Convicted Cardinal Pell Warned Child Victim 'You’re in Trouble,' Court Hears
Suppression order lifted as most senior Catholic clergyman found guilty of child abuse
Cardinal George Pell, the highest-ranking Catholic Church official to ever be convicted of child sex offenses, told one of his victims, "you're in trouble," before sexually attacking him, the court heard.
Gruesome details of the case have been revealed after a previously applied suppression order was lifted when the former Vatican treasurer was found guilty in an Australian court on Tuesday.
During Pell's trial, the County Court of Victoria heard that Pope Francis's former right-hand man "planted himself in the doorway and said something like 'what are you doing here' or 'you're in trouble'," before forcing himself on the young boy and his friend.
Pell, who was the Catholic Church's most powerful clergy in Australia before he fled to the Vatican, attacked both 13-year-old boys while they were on scholarships at the prestigious St Kevin's College.
One of the victims has since died, but a second gave evidence to the court through video link, and Senior Crown Prosecutor Mark Gibson SC later quoted his statement during the hearing.
The victim testified that he was a choirboy at St Patrick's Cathedral at the time of the offenses, explaining that he was too shocked by the horrific events to report the incident to anyone when it first happened.
"I didn't complain to anyone at that time," he wrote in the statement.
"It felt like an anomaly. I was in shock and didn't tell.
"It's something I've carried for the whole of my life... it took a courage much later in life for me to even think about coming forward."
According to the Daily Mail, the victim, who is now in his 30s, gave evidence via video link to avoid being in the same room as Pell.
He said he and his friend had "nicked off" after a Sunday solemn mass in December 1996 and were caught swigging sacramental wine in the priest's sacristy by Pell, newly installed as Archbishop of Melbourne.
They were confronted by Pell, who told them they were "in trouble," before exposing his penis from beneath his ornate ceremonial robes and molesting the two young boys.
The court was closed for the survivor's evidence of the events that followed - his recollection of standing frozen, watching his friend "squirm" as his head was pulled toward Pell's genitals.
"Then he turned to me," he said.
The surviving victim, who cannot be identified, recalled Pell orally raping him and demanding he then remove his pants, which he did.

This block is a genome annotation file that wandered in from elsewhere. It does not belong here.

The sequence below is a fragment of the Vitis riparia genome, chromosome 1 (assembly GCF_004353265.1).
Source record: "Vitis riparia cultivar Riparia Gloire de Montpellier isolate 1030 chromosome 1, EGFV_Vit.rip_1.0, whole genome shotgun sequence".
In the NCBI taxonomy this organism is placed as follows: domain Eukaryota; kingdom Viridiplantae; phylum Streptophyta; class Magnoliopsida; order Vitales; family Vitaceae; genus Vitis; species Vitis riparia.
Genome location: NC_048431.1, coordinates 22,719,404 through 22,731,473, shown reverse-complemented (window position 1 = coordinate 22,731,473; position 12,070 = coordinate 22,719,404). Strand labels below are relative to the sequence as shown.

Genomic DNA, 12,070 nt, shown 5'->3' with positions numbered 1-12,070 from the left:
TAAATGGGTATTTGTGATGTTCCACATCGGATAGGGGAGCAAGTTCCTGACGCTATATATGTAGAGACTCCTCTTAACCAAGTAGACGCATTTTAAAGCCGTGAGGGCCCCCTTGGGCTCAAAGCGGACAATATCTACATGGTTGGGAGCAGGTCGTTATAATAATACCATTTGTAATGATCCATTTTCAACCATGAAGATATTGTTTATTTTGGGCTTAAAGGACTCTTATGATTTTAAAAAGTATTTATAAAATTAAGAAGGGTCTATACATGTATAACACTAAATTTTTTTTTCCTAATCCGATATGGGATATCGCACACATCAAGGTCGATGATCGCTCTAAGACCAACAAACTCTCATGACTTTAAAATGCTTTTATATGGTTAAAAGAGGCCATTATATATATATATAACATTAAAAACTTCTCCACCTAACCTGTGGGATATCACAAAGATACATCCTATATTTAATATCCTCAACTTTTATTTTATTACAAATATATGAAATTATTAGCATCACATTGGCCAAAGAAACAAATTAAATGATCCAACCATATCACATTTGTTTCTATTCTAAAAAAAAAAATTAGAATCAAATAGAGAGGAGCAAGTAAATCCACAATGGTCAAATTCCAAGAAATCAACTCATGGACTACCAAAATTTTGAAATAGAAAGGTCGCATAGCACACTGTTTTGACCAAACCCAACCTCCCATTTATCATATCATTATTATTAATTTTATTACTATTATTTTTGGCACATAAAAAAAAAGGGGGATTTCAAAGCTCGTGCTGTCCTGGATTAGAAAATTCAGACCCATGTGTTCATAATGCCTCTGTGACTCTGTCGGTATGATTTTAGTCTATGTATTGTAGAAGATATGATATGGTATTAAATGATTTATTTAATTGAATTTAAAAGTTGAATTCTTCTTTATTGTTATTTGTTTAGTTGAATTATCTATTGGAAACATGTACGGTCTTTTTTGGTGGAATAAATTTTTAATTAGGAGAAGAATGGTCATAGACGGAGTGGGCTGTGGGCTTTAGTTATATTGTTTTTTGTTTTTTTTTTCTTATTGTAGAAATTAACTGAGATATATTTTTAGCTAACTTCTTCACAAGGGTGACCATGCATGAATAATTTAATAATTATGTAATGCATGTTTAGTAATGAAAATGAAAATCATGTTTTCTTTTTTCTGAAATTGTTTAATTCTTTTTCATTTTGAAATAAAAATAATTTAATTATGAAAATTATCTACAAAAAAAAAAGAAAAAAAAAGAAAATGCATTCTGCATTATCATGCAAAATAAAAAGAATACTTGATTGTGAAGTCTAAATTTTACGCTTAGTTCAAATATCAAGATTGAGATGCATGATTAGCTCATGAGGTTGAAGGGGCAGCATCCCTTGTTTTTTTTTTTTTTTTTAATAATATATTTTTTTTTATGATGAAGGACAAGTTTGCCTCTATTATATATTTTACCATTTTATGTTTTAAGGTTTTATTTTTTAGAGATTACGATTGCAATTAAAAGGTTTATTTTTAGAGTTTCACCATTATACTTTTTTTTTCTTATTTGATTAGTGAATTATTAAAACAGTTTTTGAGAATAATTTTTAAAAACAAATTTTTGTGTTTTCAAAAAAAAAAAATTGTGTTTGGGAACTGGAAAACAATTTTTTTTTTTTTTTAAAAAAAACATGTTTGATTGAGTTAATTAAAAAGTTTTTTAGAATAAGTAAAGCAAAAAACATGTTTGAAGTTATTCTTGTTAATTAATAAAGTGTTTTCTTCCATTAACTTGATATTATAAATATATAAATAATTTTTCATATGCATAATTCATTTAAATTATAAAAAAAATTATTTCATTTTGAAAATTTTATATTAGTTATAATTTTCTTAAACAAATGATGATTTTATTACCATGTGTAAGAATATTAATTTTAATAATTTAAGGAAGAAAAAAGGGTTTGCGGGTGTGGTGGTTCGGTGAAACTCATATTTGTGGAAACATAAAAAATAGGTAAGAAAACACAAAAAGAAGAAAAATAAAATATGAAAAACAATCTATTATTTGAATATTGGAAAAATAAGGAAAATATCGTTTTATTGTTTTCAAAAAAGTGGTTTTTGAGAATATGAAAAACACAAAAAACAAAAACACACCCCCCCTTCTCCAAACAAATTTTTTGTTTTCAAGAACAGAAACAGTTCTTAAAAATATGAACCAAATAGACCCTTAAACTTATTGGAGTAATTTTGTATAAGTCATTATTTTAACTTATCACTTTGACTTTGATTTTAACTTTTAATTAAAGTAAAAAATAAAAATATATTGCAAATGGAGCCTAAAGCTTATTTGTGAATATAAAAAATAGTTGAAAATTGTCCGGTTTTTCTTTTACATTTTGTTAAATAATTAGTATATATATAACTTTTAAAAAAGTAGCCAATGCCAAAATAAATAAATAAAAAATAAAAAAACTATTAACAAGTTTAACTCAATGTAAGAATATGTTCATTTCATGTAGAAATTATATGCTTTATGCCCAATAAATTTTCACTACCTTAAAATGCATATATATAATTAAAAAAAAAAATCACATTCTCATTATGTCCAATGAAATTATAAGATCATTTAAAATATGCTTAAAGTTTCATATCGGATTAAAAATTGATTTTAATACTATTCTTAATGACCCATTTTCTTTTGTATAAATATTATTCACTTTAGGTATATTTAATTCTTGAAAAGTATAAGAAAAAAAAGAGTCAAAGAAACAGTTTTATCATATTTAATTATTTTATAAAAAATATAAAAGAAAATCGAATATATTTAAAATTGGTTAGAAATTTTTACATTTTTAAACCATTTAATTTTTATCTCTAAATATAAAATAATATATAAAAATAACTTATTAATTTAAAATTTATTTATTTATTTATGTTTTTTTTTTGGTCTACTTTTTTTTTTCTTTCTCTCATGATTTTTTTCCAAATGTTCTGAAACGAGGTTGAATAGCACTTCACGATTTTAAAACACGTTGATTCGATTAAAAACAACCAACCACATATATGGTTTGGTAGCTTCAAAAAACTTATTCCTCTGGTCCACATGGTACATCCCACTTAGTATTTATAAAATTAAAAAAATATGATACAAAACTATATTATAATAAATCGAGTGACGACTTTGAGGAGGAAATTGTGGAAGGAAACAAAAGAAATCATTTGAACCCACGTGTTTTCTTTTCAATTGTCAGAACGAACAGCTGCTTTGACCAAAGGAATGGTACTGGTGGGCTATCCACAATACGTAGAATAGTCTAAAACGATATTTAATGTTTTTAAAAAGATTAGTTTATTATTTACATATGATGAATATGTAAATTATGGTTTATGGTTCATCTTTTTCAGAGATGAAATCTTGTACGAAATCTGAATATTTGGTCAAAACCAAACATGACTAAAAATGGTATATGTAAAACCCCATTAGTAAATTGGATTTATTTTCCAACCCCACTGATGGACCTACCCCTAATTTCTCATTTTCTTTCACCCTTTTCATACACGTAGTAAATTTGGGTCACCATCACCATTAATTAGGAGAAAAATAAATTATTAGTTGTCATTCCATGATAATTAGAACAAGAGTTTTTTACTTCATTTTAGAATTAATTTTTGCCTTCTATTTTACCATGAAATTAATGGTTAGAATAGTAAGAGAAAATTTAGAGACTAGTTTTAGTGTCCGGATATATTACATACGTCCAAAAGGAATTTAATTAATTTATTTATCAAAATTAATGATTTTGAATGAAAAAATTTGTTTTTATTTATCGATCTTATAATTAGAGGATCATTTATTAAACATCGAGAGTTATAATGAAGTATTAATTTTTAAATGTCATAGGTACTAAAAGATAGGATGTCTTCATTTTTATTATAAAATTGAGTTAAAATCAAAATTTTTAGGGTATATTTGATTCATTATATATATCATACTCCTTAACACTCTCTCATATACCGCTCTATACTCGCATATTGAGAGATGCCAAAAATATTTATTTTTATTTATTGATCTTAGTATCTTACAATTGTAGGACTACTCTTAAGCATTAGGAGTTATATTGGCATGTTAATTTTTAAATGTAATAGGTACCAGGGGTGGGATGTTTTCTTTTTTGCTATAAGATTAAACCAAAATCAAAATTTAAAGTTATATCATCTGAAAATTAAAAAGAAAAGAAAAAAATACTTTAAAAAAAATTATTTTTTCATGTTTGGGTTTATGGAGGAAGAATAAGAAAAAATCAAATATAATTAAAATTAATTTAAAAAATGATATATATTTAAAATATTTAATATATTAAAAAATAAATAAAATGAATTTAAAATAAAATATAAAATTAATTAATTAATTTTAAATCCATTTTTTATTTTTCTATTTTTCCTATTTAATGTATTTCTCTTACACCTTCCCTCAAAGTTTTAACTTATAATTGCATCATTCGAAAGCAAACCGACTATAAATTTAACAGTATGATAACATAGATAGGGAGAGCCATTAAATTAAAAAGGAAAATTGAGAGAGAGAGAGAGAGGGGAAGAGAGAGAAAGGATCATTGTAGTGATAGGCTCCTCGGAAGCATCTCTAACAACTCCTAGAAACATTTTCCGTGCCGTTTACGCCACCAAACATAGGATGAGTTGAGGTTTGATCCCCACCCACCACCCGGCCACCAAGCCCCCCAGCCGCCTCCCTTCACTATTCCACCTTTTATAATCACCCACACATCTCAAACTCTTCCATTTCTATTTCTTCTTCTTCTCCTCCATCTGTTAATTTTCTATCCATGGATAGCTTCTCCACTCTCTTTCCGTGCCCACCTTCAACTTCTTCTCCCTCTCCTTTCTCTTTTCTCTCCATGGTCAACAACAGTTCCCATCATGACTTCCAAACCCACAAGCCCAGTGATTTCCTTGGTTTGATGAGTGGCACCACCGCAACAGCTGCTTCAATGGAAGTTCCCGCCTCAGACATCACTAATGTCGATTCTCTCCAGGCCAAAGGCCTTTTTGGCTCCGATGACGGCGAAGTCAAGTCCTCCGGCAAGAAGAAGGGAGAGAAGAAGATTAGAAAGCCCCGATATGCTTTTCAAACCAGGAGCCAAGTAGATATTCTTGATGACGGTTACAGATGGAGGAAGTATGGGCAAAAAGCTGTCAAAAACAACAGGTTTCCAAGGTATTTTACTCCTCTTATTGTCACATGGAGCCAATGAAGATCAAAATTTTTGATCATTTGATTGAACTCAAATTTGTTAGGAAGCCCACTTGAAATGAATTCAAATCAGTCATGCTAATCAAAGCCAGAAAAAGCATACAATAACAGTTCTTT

Pell fondled the boy's genitals while masturbating himself.
The teen put his pants back on and together the boys rejoined their choir.
Afraid of jeopardizing his schooling and not understanding what had happened or "if it was normal," the survivor didn't say a word for years.
Not even when, a month or so later, Pell shoved him against a wall in a cathedral corridor and fondled his genitals.
Pell, 77, is the most senior Catholic clergyman to be found guilty of child sex offenses anywhere in the world.
He was found guilty of four counts of indecent assault and one count of rape by a Victorian jury last December, following three days of deliberations.
The Pell verdict can finally be revealed after a second trial over allegations Pell indecently assaulted boys in regional Victoria in the 1970s was abandoned.
That result meant a gag order preventing the verdict from being published in the Australian media was finally lifted after more than two months.
After the verdict, Mr. Pell's victim released a statement which explained the massive toll the Cardinal's actions had taken on his life.
"Like many survivors, I have experienced shame, loneliness, depression, and struggle. Like many survivors it has taken me years to understand the impact upon my life," he wrote.
"At some point, we realise we trusted someone we should have feared, and we fear those genuine relationships that we should trust."
Pell has repeatedly and vehemently denied the accusations against him and Pope Francis had granted him a leave of absence to return to Australia to defend himself.
He has lodged an appeal against his conviction.
In a statement released on Tuesday, Pell again maintained his innocence and said he would be appealing the decision.
"An appeal has been lodged against his conviction, and he will await the outcome of the appeal process," the statement read.
"Although originally the Cardinal faced allegations from a number of complainants, all charges except for those [that are] the subject of the appeal have now been either withdrawn, discharged or discontinued.
"He will not be commenting in the meantime."
One of the victims, now in his 30s, brought the allegations to police after years of having struggled to understand what he'd experienced.
The boy said he was sexually assaulted again by Pell a month or so after he was raped, recalling that he was pushed against a cathedral wall by the now-Cardinal.
"He shoved me against the wall violently and squeezed my genitals," the court was told.
Pell's other victim died in 2014 in accidental circumstances.
The Cardinal is yet to be sentenced but is expected to be jailed for his crimes, with Chief Judge Peter Kidd telling Pell's legal counsel he would be remanded into custody on Wednesday.